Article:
Trackable — Every business wants to know just how effective their marketing is. With text message marketing, you can set up tracking links and unique landing pages to track tap throughs and ultimately sales. This enables text messaging to quickly show its value and ROI.
An SMS keyword is the word that a consumer sends to a phone number, usually a short code, to immediately receive information back. Often, the end result of the keyword is to encourage an opt-in to a database to be marketed to in the future.
CHOOSING A KEYWORD
Choosing an SMS keyword is one of the most important steps in your text message marketing strategy, because the keyword offers branding for your product offering. A business should choose a keyword that follows these tips:
brands the business or promotion
is easy to remember, so as to gain the viral pass-along effect from customers and employees
is just one word to avoid problems with autocorrect
is easy to spell
is not an acronym
does not include numbers
is as short as possible
is not some “clever” spelling of a keyword
yOU’LL NEED MULTIPLE KEYWORDS
The primary keyword that a business will want to reserve is its own name. This keyword will be the master keyword that is used continually for generating opt ins. This permanent keyword should be printed everywhere — on business cards, literature, t-shirts, outdoor signage, menus, and anywhere else that makes sense. If the business name is difficult to spell, clever, or contains multiple words, it may be best just to go with a single word keyword that best identifies what the business does. If a business wants to understandably reserve its difficult-to-spell brand name as a keyword, it should also consider reserving the potential misspellings of that SMS keyword.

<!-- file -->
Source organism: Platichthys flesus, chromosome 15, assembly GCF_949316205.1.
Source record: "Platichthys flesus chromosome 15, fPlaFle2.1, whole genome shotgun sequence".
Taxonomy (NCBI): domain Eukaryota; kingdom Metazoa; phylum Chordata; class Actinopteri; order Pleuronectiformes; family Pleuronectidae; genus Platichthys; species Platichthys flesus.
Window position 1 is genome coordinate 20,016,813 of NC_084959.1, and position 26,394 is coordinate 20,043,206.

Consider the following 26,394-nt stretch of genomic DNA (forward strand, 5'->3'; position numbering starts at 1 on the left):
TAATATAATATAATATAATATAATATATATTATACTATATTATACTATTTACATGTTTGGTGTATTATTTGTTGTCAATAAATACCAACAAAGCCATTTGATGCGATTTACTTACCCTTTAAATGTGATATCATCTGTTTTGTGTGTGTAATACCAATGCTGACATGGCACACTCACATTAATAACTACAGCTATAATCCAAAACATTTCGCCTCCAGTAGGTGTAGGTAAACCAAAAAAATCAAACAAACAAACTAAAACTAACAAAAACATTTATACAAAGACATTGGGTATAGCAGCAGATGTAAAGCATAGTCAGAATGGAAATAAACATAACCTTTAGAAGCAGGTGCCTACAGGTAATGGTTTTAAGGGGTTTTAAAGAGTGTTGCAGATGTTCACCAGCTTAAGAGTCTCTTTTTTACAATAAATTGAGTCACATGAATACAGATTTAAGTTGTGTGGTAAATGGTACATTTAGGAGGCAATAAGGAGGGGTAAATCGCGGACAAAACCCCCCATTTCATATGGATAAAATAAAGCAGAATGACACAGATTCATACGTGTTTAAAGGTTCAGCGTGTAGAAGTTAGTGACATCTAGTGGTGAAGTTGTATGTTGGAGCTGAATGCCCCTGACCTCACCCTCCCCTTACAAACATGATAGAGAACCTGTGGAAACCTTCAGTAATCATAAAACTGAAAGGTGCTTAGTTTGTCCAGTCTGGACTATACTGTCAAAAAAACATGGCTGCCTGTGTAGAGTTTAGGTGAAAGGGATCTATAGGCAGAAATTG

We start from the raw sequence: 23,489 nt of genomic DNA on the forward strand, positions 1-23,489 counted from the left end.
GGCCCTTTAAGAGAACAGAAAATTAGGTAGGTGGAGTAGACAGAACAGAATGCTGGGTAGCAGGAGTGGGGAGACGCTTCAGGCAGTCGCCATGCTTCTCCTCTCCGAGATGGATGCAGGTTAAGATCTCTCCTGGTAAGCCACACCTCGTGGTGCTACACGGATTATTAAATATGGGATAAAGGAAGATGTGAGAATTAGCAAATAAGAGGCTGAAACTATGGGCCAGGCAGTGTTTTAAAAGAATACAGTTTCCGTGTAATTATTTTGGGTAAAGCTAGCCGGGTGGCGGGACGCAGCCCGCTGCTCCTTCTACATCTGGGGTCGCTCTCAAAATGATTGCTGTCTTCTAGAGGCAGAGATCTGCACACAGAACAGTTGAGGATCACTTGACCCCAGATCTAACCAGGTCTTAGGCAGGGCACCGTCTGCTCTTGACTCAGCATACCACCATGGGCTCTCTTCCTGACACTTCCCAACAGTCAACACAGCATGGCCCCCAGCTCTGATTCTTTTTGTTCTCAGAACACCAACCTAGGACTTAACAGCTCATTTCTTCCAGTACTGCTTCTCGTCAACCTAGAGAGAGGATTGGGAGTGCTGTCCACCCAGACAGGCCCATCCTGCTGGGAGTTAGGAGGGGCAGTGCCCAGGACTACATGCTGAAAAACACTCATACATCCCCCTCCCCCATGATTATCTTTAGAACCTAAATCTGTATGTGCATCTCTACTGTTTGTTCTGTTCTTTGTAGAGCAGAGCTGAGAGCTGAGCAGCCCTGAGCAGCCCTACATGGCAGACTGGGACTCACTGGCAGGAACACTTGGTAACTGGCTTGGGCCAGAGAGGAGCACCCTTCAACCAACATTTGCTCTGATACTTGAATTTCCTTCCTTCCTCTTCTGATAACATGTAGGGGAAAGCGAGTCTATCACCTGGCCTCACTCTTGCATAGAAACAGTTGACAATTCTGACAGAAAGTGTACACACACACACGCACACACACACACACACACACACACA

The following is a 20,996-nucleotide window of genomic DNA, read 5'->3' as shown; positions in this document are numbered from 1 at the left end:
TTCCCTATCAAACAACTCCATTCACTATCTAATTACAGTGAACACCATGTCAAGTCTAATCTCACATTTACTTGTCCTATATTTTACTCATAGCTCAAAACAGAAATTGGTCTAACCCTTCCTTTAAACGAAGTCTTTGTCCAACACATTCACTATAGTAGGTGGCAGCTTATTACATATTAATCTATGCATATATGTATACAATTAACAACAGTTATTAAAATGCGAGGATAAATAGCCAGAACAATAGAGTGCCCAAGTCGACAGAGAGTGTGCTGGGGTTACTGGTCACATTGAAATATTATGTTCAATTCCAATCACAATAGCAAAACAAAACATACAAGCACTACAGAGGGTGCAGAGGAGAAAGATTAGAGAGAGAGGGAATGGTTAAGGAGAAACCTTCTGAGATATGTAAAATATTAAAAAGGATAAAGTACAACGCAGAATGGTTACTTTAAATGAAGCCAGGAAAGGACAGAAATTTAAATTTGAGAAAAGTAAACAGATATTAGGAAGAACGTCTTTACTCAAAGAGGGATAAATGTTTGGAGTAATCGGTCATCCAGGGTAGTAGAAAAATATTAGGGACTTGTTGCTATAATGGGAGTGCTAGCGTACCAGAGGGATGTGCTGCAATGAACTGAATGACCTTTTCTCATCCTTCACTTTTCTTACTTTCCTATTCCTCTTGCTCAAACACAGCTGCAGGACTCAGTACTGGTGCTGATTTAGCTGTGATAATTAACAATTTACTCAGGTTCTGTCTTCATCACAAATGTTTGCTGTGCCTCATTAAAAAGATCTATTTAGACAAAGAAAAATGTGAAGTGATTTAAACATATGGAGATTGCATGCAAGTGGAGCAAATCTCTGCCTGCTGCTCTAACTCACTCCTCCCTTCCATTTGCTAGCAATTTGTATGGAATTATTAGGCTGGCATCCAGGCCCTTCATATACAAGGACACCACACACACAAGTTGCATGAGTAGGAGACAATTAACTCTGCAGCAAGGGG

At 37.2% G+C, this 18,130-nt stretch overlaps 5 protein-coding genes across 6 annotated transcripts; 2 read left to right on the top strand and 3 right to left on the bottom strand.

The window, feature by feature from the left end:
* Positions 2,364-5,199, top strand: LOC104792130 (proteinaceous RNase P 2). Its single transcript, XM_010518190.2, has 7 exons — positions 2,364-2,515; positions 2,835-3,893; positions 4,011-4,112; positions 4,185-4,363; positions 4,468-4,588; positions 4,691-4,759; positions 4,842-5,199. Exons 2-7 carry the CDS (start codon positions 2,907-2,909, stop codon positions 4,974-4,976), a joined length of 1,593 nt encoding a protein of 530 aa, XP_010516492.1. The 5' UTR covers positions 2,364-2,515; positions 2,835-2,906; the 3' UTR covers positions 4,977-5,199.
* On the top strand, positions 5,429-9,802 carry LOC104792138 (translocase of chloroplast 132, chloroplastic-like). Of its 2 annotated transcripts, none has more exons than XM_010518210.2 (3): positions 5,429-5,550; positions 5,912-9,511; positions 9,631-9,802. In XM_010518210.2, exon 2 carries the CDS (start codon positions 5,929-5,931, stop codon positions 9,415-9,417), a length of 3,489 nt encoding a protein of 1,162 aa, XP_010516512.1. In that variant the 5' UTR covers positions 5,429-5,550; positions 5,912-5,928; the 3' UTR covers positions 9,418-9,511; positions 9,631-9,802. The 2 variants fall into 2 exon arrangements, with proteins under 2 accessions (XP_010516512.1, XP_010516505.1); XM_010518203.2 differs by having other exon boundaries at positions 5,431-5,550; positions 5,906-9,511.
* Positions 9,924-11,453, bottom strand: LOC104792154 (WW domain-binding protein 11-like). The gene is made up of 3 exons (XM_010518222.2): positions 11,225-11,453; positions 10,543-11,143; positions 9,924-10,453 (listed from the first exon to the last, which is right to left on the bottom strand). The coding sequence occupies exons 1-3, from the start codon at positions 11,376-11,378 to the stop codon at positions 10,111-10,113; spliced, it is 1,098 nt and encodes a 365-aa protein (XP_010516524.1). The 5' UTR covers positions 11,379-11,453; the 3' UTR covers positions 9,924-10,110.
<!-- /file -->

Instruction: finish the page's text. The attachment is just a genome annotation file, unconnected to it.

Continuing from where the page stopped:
Often, businesses have common names, and the keyword that your business wants may not be available from the short code provider. A second choice may be to pick the primary product that your business sells, but a keyword like “pizza” is likely not going to be available at an online shared short code provider. If the primary keyword a business wants is not available, you can choose an adjective that describes the business, such as “tasty” or “hungry.”
In addition to the primary keyword, your business is going to want to use different keywords for various promotions. Some of these promotions may be short-lived, and you will be able to retire those keywords after using them for the short-term promotion. Others may be annual events, and your business will want to retain those keywords in its online accounts, because if they are released, another business may pick them up. The advantage to using new keywords is that it will get your regular customers participating in your texting program again, and you can place those users into a different database, which may be helpful in segmenting for future promotions.
TIPS ON KEYWORD SELECTION